|| ||Eric Paris <eparis-AT-redhat.com> |
|| ||linux-kernel-AT-vger.kernel.org |
|| ||Introducing SELinux sandbox, confining untrusted binaries |
|| ||Tue, 26 May 2009 12:54:03 -0400|
|| ||Article, Thread
Dan and I (mostly Dan) have started to play with using SELinux to
confine random untrusted binaries. The program is called 'sandbox.'
The idea is to allow administrators to lock down tightly untrusted
applications in a sandbox where they can not use the network and
open/create any file that is not handed to the process. Can be used to
protect a system while allowing it to run some untrusted binary.
A quick dirty example of this sandbox would be to confine the 'cut'
binary. If I wanted to create a file of users on my system from
the /etc/passwd file, I could try
> sandbox cut -d: -f1 /etc/passwd > /tmp/users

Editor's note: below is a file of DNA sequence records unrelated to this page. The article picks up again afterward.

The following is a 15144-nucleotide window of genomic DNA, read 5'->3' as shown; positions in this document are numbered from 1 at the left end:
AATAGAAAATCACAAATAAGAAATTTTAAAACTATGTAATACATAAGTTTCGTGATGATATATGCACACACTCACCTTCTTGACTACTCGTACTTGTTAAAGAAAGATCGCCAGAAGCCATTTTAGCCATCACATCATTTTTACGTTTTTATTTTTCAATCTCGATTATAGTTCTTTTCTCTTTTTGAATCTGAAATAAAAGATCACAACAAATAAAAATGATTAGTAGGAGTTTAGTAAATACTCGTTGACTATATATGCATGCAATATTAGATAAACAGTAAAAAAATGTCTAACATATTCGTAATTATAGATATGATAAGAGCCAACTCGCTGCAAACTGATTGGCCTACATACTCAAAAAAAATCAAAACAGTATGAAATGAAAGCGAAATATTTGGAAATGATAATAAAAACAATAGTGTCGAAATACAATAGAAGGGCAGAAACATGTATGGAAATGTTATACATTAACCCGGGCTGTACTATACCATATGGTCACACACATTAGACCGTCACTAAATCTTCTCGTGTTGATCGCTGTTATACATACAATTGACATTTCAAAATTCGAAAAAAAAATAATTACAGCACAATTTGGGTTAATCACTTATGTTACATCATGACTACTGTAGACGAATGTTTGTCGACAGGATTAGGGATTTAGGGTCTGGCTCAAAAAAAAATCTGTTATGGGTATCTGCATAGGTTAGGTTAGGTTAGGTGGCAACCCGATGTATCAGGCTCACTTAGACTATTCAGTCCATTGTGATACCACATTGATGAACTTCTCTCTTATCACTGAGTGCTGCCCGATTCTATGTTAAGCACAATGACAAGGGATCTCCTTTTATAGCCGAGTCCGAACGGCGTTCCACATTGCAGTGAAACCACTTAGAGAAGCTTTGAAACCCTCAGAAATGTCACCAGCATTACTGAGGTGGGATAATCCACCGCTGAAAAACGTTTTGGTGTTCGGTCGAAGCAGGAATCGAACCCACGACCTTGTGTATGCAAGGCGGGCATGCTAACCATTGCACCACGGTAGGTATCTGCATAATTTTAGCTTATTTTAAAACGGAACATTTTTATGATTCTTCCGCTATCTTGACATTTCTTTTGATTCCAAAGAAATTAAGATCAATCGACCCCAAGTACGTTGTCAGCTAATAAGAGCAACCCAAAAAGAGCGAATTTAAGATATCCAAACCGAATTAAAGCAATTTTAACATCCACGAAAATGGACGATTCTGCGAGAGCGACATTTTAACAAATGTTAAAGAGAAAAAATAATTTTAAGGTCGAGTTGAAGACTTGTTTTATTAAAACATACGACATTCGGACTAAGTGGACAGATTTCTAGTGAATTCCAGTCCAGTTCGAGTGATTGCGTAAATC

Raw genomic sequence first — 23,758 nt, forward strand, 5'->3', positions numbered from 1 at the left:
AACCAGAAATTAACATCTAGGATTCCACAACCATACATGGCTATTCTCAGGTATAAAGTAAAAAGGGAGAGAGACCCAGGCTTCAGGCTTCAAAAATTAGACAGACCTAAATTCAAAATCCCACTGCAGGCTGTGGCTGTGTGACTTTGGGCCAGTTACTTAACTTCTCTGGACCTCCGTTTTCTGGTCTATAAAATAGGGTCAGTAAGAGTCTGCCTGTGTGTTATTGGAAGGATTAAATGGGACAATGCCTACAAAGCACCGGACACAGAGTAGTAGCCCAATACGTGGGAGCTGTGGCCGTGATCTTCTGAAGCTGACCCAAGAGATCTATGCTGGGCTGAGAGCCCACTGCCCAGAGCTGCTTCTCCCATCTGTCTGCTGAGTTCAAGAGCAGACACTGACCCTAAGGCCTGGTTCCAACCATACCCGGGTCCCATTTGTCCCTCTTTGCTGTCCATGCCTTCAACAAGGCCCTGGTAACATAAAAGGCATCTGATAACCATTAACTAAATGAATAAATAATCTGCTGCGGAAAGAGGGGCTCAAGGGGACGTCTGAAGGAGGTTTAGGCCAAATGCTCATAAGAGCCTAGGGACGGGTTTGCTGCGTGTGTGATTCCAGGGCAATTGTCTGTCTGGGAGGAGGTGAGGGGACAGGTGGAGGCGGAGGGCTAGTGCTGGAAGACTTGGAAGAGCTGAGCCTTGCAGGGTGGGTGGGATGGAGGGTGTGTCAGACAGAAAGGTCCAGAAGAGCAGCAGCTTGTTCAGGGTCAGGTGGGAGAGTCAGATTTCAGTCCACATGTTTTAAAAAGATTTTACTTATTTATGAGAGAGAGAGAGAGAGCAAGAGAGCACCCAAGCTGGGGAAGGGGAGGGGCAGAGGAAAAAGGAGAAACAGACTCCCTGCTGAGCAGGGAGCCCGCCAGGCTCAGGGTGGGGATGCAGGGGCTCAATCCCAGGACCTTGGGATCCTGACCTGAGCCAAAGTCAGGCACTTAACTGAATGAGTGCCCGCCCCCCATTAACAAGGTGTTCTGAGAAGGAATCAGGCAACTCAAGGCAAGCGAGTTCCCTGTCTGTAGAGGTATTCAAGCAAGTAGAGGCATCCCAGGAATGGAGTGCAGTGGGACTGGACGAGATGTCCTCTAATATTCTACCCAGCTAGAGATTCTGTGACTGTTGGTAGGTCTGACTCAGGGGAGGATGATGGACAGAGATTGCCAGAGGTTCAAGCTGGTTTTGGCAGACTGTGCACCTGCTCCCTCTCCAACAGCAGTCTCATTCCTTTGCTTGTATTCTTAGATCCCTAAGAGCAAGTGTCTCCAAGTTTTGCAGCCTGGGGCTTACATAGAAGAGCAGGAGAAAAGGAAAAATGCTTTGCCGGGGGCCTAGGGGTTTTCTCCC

/bin/cut: /etc/passwd: Permission denied
Which shows the sandbox domain is not allowed to open /etc/passwd
But I can execute
> cat /etc/passwd | sandbox cut -d: -f1 > /tmp/users
And it works just fine.
Inside the sandbox cut wasn't allowed to get to /etc/passwd. But in the
second example since /etc/passwd was opened by the shell and handed to
cut inside the sandbox it works.
I'd love to hear feedback, suggestions, problems, enhancements,
thoughts, complaints, things of that nature!
Check it out, SELinux confinement made easy.
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